Like the belle of the ball, the single car emerged from the cavernous Eglinton Maintenance and Service Facility (ESMF) in Mount Dennis to enjoy its moment in the spotlight amid a crowd of journalists, photographers and representatives of Metrolinx, Bombardier and government. Some attendees briefly applauded the car's debut.
Metrolinx chief executive officer Phil Verster acknowledged that he and his team, collaborating closely with Bombardier, had managed to overcome early issues to assure timely delivery of the cars. Testing the cars is a major milestone in the project timeline, since the first few cars for the line are already in place, even though the official opening is more than two years away (in September 2021).
Metrolinx had planned to impose financial penalties on Bombardier after the train maker delivered only half of the six vehicles it promised for the line by its contract deadline of February 1.
In a statement then, Verster told the Canadian Press, "Our contract clearly outlines financial penalties on Bombardier for delivering vehicles late. Metrolinx will enforce the contract and the financial penalties will be applied." However, Bombardier successfully delivered the rest of the first batch of cars by February 16.
In 2010, Metrolinx signed a $770 million contract with Bombardier to produce 182 train sets for the Crosstown and other light rail transit projects in the Greater Toronto and Hamilton Area. It ordered 76 Flexity Freedom cars for Eglinton and 23 for Finch. (The Freedom cars are wider versions of the Flexity Outlook streetcars that Bombardier is providing for the TTC. They are also capable of faster speeds.) Under the terms of the original contract, Bombardier would have started delivering the vehicles in 2018.
In May 2017, the regional transportation agency announced it had entered into an agreement with Alstom, a French company, to build 17 Citadis Spirit light rail trains that will carry passengers along the future Finch line. It also named Alstom as a potential alternative supplier of 44 light rail vehicles for the Crosstown project. However, Metrolinx has now committed to Bombardier as the sole provider of Crosstown cars.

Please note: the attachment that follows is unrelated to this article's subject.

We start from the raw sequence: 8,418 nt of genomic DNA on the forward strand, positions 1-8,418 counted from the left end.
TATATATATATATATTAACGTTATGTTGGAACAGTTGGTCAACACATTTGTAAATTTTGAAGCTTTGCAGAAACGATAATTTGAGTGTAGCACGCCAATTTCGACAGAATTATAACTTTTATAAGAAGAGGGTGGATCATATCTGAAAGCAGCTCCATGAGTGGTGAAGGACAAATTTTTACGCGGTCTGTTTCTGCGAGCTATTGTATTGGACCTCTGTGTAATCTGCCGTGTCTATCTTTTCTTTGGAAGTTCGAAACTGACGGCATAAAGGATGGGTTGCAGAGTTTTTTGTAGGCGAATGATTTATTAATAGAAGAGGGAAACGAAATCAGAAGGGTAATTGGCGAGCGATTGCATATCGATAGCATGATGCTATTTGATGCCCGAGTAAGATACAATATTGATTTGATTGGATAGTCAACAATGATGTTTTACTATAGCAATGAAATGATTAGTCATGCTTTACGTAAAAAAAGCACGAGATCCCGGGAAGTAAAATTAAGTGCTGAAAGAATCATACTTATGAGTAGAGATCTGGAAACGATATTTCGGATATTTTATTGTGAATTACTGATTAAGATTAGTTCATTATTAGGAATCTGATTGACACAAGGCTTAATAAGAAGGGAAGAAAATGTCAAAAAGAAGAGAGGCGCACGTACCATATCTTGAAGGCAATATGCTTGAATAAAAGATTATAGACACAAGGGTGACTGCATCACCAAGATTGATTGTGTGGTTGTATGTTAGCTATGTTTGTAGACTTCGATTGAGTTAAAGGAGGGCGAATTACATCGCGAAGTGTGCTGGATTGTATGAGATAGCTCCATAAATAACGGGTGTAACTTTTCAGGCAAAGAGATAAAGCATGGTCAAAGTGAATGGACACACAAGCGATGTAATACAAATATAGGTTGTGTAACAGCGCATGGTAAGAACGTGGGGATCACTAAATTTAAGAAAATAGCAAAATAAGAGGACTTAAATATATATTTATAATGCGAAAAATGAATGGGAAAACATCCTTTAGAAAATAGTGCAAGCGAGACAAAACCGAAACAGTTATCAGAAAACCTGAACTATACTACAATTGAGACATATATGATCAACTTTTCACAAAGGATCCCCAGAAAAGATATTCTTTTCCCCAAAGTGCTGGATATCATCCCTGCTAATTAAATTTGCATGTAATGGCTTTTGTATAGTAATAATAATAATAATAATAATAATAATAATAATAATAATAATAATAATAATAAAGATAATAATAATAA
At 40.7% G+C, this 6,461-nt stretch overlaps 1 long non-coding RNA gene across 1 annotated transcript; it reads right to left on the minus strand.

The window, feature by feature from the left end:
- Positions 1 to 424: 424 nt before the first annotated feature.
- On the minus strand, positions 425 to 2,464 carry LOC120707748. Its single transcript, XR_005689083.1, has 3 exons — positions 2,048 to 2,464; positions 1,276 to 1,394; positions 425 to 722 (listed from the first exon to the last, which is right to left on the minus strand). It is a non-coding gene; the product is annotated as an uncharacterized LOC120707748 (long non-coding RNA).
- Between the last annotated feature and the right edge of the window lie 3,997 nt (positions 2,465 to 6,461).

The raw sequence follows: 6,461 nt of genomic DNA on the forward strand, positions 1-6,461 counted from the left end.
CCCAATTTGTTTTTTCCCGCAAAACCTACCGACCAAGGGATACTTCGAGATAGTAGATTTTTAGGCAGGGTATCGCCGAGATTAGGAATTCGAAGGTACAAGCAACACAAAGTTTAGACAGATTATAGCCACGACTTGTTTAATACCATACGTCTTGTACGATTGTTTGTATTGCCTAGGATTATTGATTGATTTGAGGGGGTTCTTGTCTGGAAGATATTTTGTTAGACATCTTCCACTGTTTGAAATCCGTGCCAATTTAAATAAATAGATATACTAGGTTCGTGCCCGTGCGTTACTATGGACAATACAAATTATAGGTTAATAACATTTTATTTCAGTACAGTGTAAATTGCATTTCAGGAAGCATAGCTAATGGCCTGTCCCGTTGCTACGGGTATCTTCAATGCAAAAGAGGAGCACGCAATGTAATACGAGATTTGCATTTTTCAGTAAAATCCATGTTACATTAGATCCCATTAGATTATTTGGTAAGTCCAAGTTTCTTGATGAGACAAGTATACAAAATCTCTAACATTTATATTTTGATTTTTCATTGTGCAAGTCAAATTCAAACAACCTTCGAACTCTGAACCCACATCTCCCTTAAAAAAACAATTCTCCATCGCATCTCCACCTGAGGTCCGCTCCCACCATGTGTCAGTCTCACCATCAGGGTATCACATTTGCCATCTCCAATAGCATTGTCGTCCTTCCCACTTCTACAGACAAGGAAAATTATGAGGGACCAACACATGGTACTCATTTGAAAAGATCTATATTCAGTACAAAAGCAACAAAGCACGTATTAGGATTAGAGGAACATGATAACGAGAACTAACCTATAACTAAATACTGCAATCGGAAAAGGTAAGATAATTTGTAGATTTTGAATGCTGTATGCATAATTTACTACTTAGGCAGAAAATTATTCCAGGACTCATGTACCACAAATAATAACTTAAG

David van der Wee of Bombardier acknowledged his company's previously poor reputation that it had developed from its handling of other transit projects in Toronto (notably, the TTC's cars), but said that his firm has improved its production systems to now be able to assure timely delivery of vehicles. He noted that Bombardier employs 6,500 Ontarians and that 2,700 of those are dedicated to transportation products including Flexity cars for Metrolinx and the TTC and GO Transit's bi-level train coaches.
Metrolinx will operate the cars "in tandem" along the 19-kilometre line between Mount Dennis and Kennedy, meaning that two linked cars will arrive in stations together. Each car carries 200 standing and sitting passengers, so each train set will have room for 400 riders. And, they'll be wearing an off-white and pale grey livery to match the colour of the TTC's subway trains.
The ESMF can store 162 of the vehicles. Once more track is complete, the Metrolinx team and its contractors will test the new cars by operating them between the facility and the future Caledonia Station, two stops east. When the cars have notched 600 kilometres on the odometer, they will be ready for the public.
Verster said that even though the poor weather this winter had made aspects of the construction project difficult—especially at underground station sites—the Crosstown LRT project is on deadline and on budget.
Members of the public can obtain their own sneak preview of the cars—and the storage and maintenance facility, too—during Doors Open Toronto this Saturday, May 25.
What do you think of the Crosstown LRT project and its Bombardier cars? Use the form below this article to add your comments. Or, join the discussion in our dedicated Forum thread.
This story was corrected to remove the reference to Sunday visits during Doors Open. The site will only be open on Saturday.
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